Control has many facets: It comprises surveillance by others or surveillance by oneself. And yet it also implies the possibility of losing or even defying control. With most types of control, photography or other picture-producing media assume a key function: Photographs are part of a surveillance system and, in that sense, used as a tool to exercise power and to rule. But who has the power to control others? The government? Money? Or do we control each other? Nowadays social platforms, facial recognition scanners or algorithms decide what or who is socially accepted or excluded. By observing others without their knowledge, we constantly seesaw between being witnesses and accomplices, actors and voyeurs.
Artists focus on the problematic relationship between the camera and control by purposely manipulating their technical means to make the unseeable seeable. With their highly specialised cameras, they expose surveillance strategies and control mechanisms that are normally deployed in covert operations and in deliberate secrecy. The exhibition’s various artistic approaches reveal the aesthetics of surveillance which simultaneously lure and shock us. They show to what extent our sense of sight depends on technologies, ideologies and political strategies.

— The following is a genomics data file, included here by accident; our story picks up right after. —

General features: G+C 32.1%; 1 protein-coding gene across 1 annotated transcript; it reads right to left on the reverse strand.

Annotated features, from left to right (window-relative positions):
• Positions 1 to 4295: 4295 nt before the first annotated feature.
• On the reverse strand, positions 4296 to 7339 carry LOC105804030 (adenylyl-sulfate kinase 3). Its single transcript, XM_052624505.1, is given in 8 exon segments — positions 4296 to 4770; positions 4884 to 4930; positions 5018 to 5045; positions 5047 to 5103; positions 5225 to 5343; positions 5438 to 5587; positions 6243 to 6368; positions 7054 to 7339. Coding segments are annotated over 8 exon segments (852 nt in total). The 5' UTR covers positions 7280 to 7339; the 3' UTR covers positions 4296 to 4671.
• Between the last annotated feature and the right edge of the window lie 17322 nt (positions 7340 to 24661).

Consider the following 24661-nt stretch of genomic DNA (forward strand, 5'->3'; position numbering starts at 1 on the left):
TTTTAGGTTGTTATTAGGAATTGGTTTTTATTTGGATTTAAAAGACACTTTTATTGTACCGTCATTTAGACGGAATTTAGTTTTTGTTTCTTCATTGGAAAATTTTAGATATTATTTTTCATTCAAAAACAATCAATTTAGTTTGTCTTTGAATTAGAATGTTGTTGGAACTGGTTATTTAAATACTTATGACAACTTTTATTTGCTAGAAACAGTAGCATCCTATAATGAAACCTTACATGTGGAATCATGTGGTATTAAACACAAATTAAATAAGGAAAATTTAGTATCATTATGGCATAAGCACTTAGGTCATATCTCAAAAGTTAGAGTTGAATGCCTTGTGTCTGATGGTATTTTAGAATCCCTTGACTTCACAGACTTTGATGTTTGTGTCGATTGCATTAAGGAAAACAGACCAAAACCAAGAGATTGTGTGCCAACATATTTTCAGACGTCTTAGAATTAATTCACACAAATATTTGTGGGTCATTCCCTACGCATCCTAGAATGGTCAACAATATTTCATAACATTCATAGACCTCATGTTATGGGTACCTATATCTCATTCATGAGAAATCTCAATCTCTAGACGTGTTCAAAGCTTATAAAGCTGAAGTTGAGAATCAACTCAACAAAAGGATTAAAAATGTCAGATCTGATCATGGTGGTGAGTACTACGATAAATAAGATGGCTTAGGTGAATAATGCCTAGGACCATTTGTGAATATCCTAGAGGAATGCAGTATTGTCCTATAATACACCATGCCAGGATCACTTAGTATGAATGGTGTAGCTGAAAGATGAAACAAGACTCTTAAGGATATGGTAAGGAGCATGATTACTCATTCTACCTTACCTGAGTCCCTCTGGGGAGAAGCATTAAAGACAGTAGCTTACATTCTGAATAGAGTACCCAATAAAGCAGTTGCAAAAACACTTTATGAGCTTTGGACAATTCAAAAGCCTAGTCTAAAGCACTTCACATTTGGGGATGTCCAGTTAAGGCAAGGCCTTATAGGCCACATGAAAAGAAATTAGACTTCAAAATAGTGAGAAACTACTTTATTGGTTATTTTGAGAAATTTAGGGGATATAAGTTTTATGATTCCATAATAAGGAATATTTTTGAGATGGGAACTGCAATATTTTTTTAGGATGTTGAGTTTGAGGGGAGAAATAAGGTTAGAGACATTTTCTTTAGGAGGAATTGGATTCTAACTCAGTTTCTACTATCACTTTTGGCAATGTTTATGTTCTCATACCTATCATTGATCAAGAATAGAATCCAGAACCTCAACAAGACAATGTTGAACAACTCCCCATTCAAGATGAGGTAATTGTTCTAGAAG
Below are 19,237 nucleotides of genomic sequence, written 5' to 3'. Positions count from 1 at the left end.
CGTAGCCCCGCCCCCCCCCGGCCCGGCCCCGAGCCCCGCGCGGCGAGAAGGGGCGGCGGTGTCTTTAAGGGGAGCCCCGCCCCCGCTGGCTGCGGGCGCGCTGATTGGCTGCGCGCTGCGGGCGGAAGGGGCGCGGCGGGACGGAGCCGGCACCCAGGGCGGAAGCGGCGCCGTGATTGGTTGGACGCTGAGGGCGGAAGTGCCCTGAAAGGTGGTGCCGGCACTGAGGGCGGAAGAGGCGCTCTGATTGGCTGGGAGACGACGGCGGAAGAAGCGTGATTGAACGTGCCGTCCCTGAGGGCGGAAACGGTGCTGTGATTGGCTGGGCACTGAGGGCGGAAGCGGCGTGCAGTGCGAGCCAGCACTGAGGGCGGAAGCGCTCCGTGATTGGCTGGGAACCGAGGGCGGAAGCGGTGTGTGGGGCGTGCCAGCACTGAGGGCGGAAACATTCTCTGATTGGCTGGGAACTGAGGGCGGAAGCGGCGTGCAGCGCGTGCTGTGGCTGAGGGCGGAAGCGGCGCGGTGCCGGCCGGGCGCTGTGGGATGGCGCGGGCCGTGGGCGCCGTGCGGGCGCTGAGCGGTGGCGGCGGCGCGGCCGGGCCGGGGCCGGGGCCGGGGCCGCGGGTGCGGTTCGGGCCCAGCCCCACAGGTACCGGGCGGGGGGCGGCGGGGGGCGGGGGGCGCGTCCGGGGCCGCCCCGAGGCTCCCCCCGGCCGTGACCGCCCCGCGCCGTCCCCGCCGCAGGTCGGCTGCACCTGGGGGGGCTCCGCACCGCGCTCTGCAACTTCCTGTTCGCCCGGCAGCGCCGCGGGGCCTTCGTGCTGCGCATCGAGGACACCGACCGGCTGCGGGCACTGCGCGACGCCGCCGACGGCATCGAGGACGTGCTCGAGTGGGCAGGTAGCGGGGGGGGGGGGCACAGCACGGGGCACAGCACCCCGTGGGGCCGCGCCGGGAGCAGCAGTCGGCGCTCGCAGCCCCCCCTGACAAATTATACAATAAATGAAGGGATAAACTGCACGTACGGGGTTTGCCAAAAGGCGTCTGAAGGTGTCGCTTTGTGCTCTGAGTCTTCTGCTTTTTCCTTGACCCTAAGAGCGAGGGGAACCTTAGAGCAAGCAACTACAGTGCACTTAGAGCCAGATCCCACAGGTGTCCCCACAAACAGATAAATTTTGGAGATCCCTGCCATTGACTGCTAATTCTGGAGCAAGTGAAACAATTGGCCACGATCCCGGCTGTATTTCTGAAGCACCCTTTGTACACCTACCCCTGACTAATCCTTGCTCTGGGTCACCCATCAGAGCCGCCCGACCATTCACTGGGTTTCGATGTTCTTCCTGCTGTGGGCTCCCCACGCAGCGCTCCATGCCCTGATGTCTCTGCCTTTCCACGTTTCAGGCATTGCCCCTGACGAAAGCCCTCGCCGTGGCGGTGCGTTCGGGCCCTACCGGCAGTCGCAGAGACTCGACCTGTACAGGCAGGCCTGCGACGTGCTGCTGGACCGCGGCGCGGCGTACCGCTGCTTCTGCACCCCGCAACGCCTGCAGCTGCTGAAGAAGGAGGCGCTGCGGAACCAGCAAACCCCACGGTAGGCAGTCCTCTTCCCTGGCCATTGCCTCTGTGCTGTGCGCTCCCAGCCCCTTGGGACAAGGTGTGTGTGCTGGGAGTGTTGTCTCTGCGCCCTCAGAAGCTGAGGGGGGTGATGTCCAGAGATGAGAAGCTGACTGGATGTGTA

What happens when pictures are »read« by computers and no longer by human beings and when reality is only perceived through photographs? What contemporary pictures actually capture the diverse ways in which power exerts control? What breaking points and possibilities for change can they visualize? As part of the 7th Triennial of Photography Breaking Point, the exhibition searches for answers to these pertinent questions with its 15 individual photographic and cinematic approaches.
With works by: Adam Broomberg & Oliver Chanarin, Sophie Calle, Edmund Clark & Crofton Black, Thomas Demand, Bogomir Ecker, Harun Farocki, Jenny Holzer, Sven Johne, Annette Kelm, Mårten Lange, Richard Mosse, Trevor Paglen, Peter Piller, Barbara Probst, Thomas Ruff a. o.